This flank steak is so delicious as it’s marinated in a Red Goddess Sauce that’s made with peppers, onions, garlic, spices and fresh herbs. At the end of a meal, when I’m faced with a serving platter with a few bits of steak left, and some crazy delicious sauce still remaining along its surface, I find it nearly impossible to get into the kitchen before I go at it. (Which I only do if there are guests — otherwise, why would I even get up!?)
This is totally the case with this recipe!
You see the steak is marinated in the ever-so-delicious Red Goddess Sauce (pictured below).
- 1 approximately 2-pound flank steak
- 1 recipe Red Goddess Marinade and Sauce The recipe is here.
- sea salt and freshly ground black pepper
Add the Red Goddess Marinade to a large, heavy-duty zip-lock bag.
Trim any excess fat off of the steak and then add it to the bag. Move it around to be sure it's well coated. Remove the air from the bag and seal it. Then place this bag into a second bag -- to ensure it doesn't leak.
Marinate for about 24 hours in the refrigerator.
When you're ready to to cook, remove the marinated steak from the bag and let any excess marinade run off back into the bag. (Don't throw out the marinade!) Place the steak on a large plate and then season both sides with salt and pepper, and pour the remaining marinade into a small saucepan. Place the saucepan over high heat, bring to a boil, and then reduce to low and simmer to reduce it by about ¼, 15 minutes or so. Season it generously to taste with salt, pepper and a bit more honey if necessary. (Here's How to Season to Taste.)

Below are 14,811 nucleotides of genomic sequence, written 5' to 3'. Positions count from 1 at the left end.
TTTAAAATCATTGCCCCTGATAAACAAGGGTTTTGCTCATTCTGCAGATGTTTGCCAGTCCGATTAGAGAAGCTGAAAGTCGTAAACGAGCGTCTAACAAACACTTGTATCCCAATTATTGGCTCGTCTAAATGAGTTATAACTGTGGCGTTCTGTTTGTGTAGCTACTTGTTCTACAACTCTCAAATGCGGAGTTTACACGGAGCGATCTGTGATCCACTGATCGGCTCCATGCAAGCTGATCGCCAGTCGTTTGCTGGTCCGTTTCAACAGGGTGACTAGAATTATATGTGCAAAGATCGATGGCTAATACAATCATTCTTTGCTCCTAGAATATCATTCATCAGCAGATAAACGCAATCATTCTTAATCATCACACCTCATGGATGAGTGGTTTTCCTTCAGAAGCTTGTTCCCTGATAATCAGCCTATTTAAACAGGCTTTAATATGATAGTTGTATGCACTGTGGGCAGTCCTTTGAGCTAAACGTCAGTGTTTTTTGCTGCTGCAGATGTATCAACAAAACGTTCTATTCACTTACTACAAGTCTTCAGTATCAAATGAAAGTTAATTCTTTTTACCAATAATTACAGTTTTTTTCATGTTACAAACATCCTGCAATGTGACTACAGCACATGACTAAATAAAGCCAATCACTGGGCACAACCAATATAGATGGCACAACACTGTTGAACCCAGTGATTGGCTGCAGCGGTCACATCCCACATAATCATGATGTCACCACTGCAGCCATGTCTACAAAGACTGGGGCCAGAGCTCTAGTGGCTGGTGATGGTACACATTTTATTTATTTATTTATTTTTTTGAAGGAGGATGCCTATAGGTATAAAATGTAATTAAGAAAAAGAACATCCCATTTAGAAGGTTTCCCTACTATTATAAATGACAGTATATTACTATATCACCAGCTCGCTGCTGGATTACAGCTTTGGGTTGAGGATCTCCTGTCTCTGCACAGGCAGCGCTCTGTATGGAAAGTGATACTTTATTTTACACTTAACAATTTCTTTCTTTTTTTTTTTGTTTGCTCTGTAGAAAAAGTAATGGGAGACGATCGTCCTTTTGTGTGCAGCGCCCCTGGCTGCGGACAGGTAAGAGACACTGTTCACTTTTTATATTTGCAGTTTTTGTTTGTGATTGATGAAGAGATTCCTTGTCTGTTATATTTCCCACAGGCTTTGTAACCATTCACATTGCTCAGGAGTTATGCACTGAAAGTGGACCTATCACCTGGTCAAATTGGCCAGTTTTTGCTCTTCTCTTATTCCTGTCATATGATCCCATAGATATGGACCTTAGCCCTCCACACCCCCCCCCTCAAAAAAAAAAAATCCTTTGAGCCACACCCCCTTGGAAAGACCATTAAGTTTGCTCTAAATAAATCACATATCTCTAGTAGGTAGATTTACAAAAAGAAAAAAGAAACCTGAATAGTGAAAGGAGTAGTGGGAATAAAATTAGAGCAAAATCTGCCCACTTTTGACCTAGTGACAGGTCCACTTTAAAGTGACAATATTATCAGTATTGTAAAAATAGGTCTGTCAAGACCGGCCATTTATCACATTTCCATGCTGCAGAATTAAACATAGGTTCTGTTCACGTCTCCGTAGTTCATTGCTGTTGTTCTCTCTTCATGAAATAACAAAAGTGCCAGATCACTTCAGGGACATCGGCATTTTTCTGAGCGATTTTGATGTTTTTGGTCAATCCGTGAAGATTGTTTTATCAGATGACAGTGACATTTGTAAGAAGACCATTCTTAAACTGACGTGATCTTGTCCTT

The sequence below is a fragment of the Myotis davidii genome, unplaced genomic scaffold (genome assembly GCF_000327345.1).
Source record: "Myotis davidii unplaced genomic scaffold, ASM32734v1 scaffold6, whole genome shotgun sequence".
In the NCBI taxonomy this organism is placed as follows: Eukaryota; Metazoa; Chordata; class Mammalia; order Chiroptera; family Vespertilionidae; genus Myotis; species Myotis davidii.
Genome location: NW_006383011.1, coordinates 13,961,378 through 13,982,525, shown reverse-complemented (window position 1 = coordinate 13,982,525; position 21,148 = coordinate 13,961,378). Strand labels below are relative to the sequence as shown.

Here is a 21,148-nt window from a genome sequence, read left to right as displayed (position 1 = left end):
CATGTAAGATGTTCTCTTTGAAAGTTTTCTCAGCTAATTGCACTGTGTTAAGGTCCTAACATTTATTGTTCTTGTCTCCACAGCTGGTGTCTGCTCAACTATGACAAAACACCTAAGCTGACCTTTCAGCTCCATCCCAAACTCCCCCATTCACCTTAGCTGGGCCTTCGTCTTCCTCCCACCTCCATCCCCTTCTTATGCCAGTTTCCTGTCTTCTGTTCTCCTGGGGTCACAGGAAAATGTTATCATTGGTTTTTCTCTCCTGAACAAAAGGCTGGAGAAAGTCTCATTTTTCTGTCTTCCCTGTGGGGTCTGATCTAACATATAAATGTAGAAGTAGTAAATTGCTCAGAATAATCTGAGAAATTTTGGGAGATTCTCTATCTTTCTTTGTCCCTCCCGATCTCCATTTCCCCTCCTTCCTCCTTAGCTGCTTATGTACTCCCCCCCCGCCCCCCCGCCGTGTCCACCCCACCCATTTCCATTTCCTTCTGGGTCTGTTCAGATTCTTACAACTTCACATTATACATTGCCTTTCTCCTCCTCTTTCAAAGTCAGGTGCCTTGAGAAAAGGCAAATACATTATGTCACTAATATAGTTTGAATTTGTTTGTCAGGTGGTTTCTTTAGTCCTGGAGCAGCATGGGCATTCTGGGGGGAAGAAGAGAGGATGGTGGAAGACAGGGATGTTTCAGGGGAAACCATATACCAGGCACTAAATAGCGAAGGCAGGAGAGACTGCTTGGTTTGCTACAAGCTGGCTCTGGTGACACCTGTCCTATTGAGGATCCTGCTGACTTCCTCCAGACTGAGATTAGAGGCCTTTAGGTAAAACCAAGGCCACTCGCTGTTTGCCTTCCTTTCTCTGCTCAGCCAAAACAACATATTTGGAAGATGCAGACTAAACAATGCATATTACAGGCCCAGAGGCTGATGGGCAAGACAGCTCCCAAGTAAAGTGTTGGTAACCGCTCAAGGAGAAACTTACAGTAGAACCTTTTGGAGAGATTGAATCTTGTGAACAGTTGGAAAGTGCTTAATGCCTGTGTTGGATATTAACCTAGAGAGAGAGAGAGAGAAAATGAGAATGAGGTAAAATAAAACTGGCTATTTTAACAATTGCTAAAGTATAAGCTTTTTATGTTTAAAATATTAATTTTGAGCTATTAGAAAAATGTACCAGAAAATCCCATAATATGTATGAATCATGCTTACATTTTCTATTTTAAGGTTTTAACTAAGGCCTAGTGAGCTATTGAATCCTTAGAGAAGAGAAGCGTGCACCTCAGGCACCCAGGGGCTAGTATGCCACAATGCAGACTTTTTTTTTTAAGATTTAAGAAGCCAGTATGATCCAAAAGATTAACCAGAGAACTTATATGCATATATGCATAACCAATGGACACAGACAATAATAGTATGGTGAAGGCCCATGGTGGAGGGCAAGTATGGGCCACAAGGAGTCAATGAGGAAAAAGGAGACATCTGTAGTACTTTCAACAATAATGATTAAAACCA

Heat a stove-top grill or outdoor BBQ, and once tit's very hot, add the steak. (If you don't hear a sizzling sound, it's not hot enough. Wait for the sizzle!) Turn the heat down just a bit and then grill the steak until it's cooked the way you like it -- for medium-rare, about 8 minutes. Turn the steak over about half way through the grilling time.
Place the meat on a plate and loosely cover with foil. Let it rest for at least 10 minutes.
Slice thinly, against the grain, and drizzle the sauce over it.